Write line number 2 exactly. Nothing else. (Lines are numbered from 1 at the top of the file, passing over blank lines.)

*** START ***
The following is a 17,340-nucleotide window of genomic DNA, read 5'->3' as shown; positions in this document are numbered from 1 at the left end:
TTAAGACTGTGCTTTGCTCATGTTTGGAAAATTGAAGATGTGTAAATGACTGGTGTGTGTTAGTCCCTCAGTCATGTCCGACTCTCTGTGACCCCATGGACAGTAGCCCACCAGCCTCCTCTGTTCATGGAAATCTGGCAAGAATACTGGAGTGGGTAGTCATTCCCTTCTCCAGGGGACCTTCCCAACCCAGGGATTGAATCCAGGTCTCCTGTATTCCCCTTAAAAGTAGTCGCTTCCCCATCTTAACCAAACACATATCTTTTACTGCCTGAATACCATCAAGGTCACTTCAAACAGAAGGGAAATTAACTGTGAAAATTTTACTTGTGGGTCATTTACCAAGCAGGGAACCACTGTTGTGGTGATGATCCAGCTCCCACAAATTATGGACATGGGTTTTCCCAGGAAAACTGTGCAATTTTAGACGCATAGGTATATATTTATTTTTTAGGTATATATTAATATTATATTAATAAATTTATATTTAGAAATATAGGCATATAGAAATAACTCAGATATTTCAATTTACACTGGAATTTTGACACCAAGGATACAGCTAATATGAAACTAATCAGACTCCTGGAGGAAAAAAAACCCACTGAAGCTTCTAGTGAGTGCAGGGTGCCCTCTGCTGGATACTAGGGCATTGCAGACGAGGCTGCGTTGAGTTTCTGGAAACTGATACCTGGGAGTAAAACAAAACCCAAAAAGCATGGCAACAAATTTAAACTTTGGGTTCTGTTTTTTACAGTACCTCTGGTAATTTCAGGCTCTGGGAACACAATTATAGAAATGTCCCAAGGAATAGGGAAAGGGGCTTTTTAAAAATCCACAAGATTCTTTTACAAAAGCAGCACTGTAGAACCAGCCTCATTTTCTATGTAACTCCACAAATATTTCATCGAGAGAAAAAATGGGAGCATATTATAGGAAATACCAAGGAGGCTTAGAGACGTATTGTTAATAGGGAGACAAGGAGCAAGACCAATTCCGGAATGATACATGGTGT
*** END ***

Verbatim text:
TTAAGACTGTGCTTTGCTCATGTTTGGAAAATTGAAGATGTGTAAATGACTGGTGTGTGTTAGTCCCTCAGTCATGTCCGACTCTCTGTGACCCCATGGACAGTAGCCCACCAGCCTCCTCTGTTCATGGAAATCTGGCAAGAATACTGGAGTGGGTAGTCATTCCCTTCTCCAGGGGACCTTCCCAACCCAGGGATTGAATCCAGGTCTCCTGTATTCCCCTTAAAAGTAGTCGCTTCCCCATCTTAACCAAACACATATCTTTTACTGCCTGAATACCATCAAGGTCACTTCAAACAGAAGGGAAATTAACTGTGAAAATTTTACTTGTGGGTCATTTACCAAGCAGGGAACCACTGTTGTGGTGATGATCCAGCTCCCACAAATTATGGACATGGGTTTTCCCAGGAAAACTGTGCAATTTTAGACGCATAGGTATATATTTATTTTTTAGGTATATATTAATATTATATTAATAAATTTATATTTAGAAATATAGGCATATAGAAATAACTCAGATATTTCAATTTACACTGGAATTTTGACACCAAGGATACAGCTAATATGAAACTAATCAGACTCCTGGAGGAAAAAAAACCCACTGAAGCTTCTAGTGAGTGCAGGGTGCCCTCTGCTGGATACTAGGGCATTGCAGACGAGGCTGCGTTGAGTTTCTGGAAACTGATACCTGGGAGTAAAACAAAACCCAAAAAGCATGGCAACAAATTTAAACTTTGGGTTCTGTTTTTTACAGTACCTCTGGTAATTTCAGGCTCTGGGAACACAATTATAGAAATGTCCCAAGGAATAGGGAAAGGGGCTTTTTAAAAATCCACAAGATTCTTTTACAAAAGCAGCACTGTAGAACCAGCCTCATTTTCTATGTAACTCCACAAATATTTCATCGAGAGAAAAAATGGGAGCATATTATAGGAAATACCAAGGAGGCTTAGAGACGTATTGTTAATAGGGAGACAAGGAGCAAGACCAATTCCGGAATGATACATGGTGT